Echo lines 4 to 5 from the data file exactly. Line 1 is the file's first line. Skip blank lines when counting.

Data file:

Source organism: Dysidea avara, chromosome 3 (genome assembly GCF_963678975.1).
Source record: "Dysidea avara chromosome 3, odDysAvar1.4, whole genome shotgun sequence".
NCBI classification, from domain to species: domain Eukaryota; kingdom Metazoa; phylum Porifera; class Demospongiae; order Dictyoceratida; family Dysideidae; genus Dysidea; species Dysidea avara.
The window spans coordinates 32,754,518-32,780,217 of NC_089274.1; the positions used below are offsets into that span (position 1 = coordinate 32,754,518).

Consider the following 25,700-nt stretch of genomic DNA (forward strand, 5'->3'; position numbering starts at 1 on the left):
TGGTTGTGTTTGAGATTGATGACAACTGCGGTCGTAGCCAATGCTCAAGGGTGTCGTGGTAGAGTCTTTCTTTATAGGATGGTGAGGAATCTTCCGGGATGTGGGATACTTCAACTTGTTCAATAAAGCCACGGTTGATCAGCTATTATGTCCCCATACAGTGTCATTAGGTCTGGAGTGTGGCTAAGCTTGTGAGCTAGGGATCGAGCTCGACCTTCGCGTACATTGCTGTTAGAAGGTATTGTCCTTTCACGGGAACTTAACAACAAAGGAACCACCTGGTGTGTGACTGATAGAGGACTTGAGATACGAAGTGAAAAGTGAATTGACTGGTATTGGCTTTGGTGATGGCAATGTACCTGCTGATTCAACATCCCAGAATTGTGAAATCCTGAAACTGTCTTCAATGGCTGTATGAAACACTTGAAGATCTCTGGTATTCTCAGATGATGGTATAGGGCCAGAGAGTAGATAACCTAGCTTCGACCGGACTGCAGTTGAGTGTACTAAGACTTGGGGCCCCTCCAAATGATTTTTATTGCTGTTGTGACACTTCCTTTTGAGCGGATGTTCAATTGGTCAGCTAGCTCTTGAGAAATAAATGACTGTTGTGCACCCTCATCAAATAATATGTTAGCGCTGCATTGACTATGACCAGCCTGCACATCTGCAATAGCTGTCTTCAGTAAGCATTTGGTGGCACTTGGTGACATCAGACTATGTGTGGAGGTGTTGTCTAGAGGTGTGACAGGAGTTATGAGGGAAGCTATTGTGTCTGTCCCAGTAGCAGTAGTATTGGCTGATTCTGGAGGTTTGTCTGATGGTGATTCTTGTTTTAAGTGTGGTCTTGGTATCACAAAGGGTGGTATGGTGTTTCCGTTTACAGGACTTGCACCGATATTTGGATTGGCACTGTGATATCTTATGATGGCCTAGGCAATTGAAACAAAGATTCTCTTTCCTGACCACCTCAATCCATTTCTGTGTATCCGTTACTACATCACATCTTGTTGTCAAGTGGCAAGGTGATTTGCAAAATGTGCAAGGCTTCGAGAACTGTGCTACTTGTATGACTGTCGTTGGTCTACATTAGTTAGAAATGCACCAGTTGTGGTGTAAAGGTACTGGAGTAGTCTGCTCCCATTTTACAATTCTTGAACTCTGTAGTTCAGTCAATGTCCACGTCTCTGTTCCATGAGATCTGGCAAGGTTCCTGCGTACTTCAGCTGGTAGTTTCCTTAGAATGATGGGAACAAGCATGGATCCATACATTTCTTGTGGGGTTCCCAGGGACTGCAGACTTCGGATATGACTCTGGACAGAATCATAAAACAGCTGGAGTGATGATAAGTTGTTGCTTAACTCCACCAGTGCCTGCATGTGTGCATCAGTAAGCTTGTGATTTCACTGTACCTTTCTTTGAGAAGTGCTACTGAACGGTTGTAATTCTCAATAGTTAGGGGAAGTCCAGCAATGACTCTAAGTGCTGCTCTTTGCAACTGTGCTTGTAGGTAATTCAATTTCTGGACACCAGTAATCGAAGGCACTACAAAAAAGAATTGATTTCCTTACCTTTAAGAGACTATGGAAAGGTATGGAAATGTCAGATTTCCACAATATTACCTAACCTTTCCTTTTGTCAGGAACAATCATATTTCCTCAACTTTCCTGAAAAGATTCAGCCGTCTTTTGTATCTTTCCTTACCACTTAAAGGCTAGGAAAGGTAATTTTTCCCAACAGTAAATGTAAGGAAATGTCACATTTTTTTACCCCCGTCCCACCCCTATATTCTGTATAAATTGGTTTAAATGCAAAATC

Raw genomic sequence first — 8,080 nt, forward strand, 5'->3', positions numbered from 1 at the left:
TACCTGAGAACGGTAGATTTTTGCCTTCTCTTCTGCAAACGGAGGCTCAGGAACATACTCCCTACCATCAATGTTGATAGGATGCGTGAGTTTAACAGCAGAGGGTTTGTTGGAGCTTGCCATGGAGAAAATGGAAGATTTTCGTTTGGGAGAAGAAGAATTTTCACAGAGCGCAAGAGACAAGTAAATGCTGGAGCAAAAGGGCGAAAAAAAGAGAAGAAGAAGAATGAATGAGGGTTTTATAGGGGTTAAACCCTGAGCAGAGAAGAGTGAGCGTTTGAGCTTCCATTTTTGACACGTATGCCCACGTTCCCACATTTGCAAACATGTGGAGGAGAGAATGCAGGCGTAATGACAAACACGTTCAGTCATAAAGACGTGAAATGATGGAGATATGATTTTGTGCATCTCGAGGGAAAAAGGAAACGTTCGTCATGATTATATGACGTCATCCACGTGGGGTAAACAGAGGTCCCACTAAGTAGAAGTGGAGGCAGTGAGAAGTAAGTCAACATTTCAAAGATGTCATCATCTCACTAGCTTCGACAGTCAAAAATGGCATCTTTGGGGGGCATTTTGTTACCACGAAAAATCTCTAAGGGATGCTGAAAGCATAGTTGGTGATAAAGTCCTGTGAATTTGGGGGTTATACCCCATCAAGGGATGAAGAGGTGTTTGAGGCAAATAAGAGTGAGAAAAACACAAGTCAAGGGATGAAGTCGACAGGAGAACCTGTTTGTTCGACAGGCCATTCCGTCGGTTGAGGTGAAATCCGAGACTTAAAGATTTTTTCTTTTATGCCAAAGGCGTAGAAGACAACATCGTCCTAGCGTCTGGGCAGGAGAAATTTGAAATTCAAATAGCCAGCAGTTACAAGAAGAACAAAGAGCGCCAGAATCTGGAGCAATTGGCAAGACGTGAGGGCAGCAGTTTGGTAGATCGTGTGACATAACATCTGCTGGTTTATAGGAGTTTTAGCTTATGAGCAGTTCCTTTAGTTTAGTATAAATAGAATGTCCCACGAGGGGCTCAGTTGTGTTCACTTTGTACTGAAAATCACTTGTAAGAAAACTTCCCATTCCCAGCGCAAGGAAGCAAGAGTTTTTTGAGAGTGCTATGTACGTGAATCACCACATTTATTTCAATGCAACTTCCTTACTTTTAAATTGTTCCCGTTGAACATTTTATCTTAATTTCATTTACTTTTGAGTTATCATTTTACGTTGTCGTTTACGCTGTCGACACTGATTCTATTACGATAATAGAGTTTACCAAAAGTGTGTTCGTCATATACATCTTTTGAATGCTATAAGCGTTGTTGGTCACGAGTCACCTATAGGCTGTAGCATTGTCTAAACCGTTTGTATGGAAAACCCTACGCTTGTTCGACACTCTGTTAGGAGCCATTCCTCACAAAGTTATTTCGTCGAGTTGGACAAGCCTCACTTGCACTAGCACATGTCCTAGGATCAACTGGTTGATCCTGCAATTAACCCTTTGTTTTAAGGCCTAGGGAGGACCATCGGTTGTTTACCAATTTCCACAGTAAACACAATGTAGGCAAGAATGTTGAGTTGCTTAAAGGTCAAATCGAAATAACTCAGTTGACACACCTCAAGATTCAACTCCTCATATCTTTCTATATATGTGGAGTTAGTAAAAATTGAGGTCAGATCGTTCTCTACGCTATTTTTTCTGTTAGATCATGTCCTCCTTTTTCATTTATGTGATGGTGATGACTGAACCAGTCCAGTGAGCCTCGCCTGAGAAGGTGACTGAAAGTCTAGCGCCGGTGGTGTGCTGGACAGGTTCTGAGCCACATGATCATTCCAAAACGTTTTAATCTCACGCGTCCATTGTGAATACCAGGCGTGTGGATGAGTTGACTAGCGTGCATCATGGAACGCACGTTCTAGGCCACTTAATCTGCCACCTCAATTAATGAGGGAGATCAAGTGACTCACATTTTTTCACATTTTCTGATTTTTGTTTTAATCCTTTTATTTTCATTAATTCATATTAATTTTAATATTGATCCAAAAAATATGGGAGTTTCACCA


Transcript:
The window spans coordinates 32,754,518-32,780,217 of NC_089274.1; the positions used below are offsets into that span (position 1 = coordinate 32,754,518).

Consider the following 25,700-nt stretch of genomic DNA (forward strand, 5'->3'; position numbering starts at 1 on the left):